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. project_status_011909
A Proposed Moon Society Lunar Analog Research Station
Project Status as of January 19, 2009
"We have a dream... "

History and experience

Designated MDRS Crew #45, the Moon Society hosted Artemis Moonbase Simulation One from February 25th to March 12, 2006 at the Moon Desert Research Station outside Hanksville, Utah. The host terrain was hardly ideal. The colors and landforms screamed Mars. We concentrated on research for which the terrain did not matter, and above all, we learned how the Mars Desert Research Station and its Research Program worked.

Research goal differences between a Mars and a Lunar Analog Research Program

From this experience, it quickly became clear that there are major differences in appropriate research goals between Mars and Moon Analog Research programs:

The Mars program is concentrating on demonstrating the value of Human - Robotic Teams in the exploration of Mars. For a Lunar program, this was amply demonstrated in the Apollo program.          " been there, done that."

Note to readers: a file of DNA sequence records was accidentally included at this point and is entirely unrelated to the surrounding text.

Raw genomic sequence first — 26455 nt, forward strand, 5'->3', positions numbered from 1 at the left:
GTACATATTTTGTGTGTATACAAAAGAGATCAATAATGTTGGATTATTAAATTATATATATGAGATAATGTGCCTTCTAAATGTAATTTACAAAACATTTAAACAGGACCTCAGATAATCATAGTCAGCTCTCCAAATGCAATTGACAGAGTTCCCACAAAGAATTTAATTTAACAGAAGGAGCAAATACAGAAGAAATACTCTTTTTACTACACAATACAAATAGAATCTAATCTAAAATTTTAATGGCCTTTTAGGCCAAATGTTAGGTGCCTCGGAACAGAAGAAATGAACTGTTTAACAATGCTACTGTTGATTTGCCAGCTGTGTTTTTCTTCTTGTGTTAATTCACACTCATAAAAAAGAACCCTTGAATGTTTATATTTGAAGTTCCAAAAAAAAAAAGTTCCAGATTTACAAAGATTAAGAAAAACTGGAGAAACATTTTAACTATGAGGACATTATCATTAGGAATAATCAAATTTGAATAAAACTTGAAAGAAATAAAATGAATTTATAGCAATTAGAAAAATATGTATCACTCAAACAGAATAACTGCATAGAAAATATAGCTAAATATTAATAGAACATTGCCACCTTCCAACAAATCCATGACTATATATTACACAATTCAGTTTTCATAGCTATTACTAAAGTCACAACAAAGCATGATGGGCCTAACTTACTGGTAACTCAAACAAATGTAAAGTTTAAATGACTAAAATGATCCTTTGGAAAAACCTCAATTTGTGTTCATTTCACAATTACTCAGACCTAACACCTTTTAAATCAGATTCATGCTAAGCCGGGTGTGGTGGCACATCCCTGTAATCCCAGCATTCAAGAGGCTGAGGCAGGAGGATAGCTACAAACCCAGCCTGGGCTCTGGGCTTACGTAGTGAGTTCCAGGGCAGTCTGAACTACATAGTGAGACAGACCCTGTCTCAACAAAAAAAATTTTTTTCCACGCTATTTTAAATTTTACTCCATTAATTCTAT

For a Lunar program we want to demonstrate the technologies needed to stay on the Moon and to expand human presence. For a Mars program, such research is premature.

For a Lunar Analog Research Program, these technology research areas include:

• Expanding the envelope of practical teleoperation from Earth of equipment on the Moon, and on the Moon by operators safely within a habitat area
• Experiment and demonstrate the practical aspects of various shielding technologies to provide radiation protection and thermal management between the hot dayspan and the cold nightspan
• Self-sufficient food production
• Black water and gray water recycling